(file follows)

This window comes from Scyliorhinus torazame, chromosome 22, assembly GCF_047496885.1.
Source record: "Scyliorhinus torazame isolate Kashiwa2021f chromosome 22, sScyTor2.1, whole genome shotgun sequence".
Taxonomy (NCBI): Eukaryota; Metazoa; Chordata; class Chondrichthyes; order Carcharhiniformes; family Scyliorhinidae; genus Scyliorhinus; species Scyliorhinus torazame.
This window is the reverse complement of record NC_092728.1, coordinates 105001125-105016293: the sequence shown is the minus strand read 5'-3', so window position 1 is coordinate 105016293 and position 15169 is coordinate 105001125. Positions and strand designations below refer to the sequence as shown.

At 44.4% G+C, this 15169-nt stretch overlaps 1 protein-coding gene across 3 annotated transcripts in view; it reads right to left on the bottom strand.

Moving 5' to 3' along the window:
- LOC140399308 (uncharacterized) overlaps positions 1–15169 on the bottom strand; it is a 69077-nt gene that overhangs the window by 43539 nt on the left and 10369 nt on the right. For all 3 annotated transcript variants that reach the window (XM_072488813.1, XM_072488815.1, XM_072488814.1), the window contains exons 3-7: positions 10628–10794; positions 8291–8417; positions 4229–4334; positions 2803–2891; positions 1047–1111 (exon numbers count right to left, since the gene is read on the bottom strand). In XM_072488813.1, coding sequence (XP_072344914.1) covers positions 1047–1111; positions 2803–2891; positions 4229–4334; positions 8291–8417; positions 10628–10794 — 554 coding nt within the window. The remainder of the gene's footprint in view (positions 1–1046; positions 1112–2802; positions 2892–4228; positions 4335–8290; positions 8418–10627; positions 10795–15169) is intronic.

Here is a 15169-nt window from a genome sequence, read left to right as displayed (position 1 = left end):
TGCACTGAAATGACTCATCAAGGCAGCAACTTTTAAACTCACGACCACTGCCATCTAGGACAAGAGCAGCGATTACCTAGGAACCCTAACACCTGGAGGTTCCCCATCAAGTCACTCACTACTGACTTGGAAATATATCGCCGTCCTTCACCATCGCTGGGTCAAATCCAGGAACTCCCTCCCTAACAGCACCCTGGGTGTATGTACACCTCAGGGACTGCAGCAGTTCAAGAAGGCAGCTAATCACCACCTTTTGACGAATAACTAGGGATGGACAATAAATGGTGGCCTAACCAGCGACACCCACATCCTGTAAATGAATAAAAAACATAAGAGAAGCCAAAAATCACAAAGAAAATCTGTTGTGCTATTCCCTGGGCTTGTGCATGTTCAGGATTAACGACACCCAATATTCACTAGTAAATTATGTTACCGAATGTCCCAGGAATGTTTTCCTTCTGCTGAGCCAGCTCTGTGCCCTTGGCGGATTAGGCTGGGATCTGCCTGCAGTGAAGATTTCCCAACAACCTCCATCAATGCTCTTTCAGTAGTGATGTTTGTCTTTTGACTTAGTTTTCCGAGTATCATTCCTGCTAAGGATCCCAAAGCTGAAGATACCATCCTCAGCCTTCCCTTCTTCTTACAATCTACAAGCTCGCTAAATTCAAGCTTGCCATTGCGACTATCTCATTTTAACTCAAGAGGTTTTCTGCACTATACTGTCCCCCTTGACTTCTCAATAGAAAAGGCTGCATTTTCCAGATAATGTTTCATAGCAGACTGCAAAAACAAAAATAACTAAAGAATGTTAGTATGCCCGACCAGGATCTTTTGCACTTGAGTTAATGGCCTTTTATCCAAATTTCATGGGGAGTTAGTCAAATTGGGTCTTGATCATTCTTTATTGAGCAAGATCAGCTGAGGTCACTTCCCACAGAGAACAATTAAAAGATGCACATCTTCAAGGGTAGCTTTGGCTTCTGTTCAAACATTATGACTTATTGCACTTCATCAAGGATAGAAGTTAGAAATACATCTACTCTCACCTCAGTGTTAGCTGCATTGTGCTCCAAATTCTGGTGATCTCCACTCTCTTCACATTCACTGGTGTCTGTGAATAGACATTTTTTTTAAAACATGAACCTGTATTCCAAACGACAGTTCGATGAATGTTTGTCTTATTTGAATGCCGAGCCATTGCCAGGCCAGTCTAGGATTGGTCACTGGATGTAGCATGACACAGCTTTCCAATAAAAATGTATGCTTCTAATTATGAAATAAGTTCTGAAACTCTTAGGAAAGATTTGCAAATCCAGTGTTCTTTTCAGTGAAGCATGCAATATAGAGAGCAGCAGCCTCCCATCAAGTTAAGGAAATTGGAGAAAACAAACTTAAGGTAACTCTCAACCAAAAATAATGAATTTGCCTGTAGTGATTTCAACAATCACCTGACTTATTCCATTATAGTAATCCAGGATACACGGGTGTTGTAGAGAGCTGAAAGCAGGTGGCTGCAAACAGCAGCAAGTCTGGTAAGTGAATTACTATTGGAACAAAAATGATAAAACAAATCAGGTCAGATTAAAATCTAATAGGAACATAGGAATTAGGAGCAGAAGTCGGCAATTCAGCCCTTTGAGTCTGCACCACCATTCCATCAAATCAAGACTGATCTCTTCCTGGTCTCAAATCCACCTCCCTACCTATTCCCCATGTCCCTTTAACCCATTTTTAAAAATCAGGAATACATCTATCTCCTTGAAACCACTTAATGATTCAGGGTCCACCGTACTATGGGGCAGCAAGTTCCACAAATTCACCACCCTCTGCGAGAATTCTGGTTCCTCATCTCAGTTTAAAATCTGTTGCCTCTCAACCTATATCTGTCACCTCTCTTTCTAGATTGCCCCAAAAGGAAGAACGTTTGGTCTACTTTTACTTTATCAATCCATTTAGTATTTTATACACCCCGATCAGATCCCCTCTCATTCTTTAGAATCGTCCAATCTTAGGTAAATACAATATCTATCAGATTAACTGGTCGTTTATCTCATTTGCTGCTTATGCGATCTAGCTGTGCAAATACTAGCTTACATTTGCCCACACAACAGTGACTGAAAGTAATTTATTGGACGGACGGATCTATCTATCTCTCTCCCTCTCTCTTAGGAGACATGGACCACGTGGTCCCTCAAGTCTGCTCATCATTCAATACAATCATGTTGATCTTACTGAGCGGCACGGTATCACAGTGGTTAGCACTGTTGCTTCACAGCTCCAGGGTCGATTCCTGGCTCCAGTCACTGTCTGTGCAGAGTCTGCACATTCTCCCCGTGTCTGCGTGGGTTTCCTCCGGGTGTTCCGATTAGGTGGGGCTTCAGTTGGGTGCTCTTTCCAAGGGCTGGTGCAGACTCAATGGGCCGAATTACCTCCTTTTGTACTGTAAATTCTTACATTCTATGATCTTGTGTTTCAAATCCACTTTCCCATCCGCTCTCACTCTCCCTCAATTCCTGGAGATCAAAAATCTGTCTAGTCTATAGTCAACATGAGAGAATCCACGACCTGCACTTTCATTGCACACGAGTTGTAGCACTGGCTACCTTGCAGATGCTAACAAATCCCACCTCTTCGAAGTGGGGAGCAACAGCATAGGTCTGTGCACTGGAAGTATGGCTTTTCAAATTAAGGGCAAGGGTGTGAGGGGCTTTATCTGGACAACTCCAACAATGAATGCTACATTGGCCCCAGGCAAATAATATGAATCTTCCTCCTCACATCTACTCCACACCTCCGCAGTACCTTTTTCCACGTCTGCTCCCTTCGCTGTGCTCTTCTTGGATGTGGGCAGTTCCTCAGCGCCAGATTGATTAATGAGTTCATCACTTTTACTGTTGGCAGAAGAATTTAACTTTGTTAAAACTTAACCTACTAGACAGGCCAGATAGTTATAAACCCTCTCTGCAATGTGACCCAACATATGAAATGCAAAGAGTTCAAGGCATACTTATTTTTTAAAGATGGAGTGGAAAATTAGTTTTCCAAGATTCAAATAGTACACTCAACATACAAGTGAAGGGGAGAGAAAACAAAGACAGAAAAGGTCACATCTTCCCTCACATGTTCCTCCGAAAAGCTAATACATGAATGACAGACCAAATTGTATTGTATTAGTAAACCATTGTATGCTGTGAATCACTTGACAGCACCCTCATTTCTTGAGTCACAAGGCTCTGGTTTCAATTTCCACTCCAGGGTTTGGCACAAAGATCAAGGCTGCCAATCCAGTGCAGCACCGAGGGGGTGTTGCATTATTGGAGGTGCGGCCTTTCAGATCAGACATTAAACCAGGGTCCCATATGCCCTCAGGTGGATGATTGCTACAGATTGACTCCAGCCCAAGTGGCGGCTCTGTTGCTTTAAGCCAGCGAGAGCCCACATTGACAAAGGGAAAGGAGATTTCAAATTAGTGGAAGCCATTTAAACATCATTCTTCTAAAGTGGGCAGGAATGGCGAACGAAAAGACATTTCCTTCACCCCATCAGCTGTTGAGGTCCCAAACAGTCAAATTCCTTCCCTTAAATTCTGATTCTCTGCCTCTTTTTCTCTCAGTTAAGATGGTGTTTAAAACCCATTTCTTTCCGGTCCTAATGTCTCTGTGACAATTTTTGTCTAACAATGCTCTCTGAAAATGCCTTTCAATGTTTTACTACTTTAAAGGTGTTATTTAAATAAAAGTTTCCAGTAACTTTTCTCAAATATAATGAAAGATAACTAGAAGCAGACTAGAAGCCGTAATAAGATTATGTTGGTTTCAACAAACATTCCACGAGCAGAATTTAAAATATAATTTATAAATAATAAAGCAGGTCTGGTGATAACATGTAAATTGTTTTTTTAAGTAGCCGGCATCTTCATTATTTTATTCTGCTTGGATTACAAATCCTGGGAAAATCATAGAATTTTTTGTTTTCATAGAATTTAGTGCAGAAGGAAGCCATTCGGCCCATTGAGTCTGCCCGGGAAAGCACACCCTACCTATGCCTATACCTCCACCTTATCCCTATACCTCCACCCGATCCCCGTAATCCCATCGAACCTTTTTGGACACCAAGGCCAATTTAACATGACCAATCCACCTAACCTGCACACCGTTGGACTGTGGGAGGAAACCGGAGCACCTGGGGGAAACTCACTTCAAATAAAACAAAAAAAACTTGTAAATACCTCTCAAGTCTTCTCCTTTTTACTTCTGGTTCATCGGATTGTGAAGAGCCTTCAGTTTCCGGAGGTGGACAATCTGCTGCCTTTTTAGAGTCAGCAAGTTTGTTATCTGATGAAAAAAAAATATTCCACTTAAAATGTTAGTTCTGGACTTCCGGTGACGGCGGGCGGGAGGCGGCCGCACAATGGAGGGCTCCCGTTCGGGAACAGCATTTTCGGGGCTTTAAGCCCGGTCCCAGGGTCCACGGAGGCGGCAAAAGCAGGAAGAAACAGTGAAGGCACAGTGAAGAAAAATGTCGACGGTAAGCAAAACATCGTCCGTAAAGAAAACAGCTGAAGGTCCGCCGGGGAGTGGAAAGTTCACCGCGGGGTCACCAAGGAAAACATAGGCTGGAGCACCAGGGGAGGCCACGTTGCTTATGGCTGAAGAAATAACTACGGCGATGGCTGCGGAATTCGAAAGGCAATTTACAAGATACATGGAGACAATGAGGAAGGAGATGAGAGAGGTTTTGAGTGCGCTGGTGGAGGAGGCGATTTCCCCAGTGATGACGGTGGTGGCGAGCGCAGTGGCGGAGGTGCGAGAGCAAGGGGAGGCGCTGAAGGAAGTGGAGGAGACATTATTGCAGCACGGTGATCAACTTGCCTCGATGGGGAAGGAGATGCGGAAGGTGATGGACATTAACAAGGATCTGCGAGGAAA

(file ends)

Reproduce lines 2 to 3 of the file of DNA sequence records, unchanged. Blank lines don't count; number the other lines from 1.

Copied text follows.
Source record: "Scyliorhinus torazame isolate Kashiwa2021f chromosome 22, sScyTor2.1, whole genome shotgun sequence".
Taxonomy (NCBI): Eukaryota; Metazoa; Chordata; class Chondrichthyes; order Carcharhiniformes; family Scyliorhinidae; genus Scyliorhinus; species Scyliorhinus torazame.